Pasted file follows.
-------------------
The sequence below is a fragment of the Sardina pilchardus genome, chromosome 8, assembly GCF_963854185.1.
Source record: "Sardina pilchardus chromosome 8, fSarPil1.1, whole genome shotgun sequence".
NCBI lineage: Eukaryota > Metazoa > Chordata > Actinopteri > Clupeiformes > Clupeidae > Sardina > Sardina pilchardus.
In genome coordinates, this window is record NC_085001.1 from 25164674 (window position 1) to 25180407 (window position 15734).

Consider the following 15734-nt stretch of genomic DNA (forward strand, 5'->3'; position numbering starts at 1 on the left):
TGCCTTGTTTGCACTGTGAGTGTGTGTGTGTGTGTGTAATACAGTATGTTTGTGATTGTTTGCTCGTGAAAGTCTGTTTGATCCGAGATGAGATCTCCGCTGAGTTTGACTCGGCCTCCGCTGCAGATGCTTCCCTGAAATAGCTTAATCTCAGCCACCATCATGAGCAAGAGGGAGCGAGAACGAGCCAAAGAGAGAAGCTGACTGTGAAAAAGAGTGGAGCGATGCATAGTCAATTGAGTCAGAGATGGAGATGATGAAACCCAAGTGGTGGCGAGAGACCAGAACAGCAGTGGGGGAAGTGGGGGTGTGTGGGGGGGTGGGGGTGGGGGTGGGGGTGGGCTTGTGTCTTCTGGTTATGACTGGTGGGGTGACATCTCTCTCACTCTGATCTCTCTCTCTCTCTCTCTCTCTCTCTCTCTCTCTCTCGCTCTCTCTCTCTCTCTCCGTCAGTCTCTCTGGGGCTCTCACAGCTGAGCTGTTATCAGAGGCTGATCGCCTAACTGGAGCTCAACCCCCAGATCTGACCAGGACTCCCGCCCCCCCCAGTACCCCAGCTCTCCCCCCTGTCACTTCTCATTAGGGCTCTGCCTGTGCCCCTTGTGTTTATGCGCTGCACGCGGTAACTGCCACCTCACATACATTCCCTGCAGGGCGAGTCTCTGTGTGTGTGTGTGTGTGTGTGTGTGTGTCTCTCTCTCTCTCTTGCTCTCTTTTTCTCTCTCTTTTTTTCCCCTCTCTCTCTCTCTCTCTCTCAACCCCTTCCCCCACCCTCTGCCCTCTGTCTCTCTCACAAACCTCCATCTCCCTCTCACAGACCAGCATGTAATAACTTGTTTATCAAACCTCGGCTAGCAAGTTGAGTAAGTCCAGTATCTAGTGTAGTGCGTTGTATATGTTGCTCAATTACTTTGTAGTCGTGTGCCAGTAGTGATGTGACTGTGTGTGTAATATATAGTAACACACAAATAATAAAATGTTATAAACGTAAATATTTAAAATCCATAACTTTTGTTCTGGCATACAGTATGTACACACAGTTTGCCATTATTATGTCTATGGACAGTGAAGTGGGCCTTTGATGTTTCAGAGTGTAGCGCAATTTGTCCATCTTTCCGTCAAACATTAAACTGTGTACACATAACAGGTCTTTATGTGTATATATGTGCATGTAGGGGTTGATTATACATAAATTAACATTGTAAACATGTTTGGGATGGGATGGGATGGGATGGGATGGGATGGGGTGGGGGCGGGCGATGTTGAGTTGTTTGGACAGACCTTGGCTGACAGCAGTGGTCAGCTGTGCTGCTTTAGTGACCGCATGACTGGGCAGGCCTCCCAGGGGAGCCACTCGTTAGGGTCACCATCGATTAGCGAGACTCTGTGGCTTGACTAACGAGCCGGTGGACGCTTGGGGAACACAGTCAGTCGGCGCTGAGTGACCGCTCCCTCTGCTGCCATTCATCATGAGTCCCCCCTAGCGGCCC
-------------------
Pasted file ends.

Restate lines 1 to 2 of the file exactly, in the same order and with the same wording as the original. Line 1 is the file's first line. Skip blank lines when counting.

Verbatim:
The sequence below is a fragment of the Sardina pilchardus genome, chromosome 8, assembly GCF_963854185.1.
Source record: "Sardina pilchardus chromosome 8, fSarPil1.1, whole genome shotgun sequence".